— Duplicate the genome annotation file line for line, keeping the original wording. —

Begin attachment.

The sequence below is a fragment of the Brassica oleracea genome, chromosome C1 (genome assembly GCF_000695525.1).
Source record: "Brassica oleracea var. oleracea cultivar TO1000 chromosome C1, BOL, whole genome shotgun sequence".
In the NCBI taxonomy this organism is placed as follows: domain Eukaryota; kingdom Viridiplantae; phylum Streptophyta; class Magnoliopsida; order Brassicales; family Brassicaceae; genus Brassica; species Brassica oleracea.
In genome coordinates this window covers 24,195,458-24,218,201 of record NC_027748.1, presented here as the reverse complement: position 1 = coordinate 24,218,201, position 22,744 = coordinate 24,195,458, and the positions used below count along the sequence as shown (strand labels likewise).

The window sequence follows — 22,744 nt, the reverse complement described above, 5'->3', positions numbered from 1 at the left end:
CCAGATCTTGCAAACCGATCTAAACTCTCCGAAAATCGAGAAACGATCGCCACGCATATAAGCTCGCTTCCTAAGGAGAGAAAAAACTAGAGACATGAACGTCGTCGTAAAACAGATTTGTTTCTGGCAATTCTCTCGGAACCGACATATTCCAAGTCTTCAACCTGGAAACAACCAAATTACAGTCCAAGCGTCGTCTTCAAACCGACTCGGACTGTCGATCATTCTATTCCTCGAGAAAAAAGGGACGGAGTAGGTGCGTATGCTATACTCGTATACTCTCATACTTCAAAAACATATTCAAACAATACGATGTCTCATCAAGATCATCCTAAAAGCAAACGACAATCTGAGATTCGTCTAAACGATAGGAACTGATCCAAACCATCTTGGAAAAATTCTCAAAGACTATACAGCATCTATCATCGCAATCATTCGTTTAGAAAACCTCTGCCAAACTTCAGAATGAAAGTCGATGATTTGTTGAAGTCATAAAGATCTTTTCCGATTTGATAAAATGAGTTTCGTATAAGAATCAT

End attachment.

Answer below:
The sequence below is a fragment of the Brassica oleracea genome, chromosome C1 (genome assembly GCF_000695525.1).
Source record: "Brassica oleracea var. oleracea cultivar TO1000 chromosome C1, BOL, whole genome shotgun sequence".
In the NCBI taxonomy this organism is placed as follows: domain Eukaryota; kingdom Viridiplantae; phylum Streptophyta; class Magnoliopsida; order Brassicales; family Brassicaceae; genus Brassica; species Brassica oleracea.
In genome coordinates this window covers 24,195,458-24,218,201 of record NC_027748.1, presented here as the reverse complement: position 1 = coordinate 24,218,201, position 22,744 = coordinate 24,195,458, and the positions used below count along the sequence as shown (strand labels likewise).

The window sequence follows — 22,744 nt, the reverse complement described above, 5'->3', positions numbered from 1 at the left end:
CCAGATCTTGCAAACCGATCTAAACTCTCCGAAAATCGAGAAACGATCGCCACGCATATAAGCTCGCTTCCTAAGGAGAGAAAAAACTAGAGACATGAACGTCGTCGTAAAACAGATTTGTTTCTGGCAATTCTCTCGGAACCGACATATTCCAAGTCTTCAACCTGGAAACAACCAAATTACAGTCCAAGCGTCGTCTTCAAACCGACTCGGACTGTCGATCATTCTATTCCTCGAGAAAAAAGGGACGGAGTAGGTGCGTATGCTATACTCGTATACTCTCATACTTCAAAAACATATTCAAACAATACGATGTCTCATCAAGATCATCCTAAAAGCAAACGACAATCTGAGATTCGTCTAAACGATAGGAACTGATCCAAACCATCTTGGAAAAATTCTCAAAGACTATACAGCATCTATCATCGCAATCATTCGTTTAGAAAACCTCTGCCAAACTTCAGAATGAAAGTCGATGATTTGTTGAAGTCATAAAGATCTTTTCCGATTTGATAAAATGAGTTTCGTATAAGAATCAT